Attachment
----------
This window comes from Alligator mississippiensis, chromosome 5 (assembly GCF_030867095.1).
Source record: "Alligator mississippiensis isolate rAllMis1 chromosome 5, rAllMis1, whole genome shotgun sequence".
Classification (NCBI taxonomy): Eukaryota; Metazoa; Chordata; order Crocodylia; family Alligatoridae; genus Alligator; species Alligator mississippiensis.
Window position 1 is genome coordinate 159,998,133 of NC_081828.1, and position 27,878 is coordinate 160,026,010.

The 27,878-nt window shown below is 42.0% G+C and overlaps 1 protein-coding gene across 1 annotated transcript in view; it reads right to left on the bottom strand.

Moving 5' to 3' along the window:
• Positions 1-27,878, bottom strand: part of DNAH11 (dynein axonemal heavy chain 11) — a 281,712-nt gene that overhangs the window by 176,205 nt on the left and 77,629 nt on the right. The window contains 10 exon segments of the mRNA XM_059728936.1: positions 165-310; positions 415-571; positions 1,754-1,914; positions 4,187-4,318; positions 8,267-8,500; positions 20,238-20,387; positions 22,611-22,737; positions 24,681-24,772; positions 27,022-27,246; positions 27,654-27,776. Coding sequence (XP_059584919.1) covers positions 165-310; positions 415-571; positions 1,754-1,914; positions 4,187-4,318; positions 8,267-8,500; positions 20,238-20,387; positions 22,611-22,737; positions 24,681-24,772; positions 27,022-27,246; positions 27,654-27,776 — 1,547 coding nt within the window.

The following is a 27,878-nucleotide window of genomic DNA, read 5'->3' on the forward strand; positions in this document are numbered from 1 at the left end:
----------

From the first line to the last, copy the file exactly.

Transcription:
This window comes from Alligator mississippiensis, chromosome 5 (assembly GCF_030867095.1).
Source record: "Alligator mississippiensis isolate rAllMis1 chromosome 5, rAllMis1, whole genome shotgun sequence".
Classification (NCBI taxonomy): Eukaryota; Metazoa; Chordata; order Crocodylia; family Alligatoridae; genus Alligator; species Alligator mississippiensis.
Window position 1 is genome coordinate 159,998,133 of NC_081828.1, and position 27,878 is coordinate 160,026,010.

The 27,878-nt window shown below is 42.0% G+C and overlaps 1 protein-coding gene across 1 annotated transcript in view; it reads right to left on the bottom strand.

Moving 5' to 3' along the window:
• Positions 1-27,878, bottom strand: part of DNAH11 (dynein axonemal heavy chain 11) — a 281,712-nt gene that overhangs the window by 176,205 nt on the left and 77,629 nt on the right. The window contains 10 exon segments of the mRNA XM_059728936.1: positions 165-310; positions 415-571; positions 1,754-1,914; positions 4,187-4,318; positions 8,267-8,500; positions 20,238-20,387; positions 22,611-22,737; positions 24,681-24,772; positions 27,022-27,246; positions 27,654-27,776. Coding sequence (XP_059584919.1) covers positions 165-310; positions 415-571; positions 1,754-1,914; positions 4,187-4,318; positions 8,267-8,500; positions 20,238-20,387; positions 22,611-22,737; positions 24,681-24,772; positions 27,022-27,246; positions 27,654-27,776 — 1,547 coding nt within the window.

The following is a 27,878-nucleotide window of genomic DNA, read 5'->3' on the forward strand; positions in this document are numbered from 1 at the left end: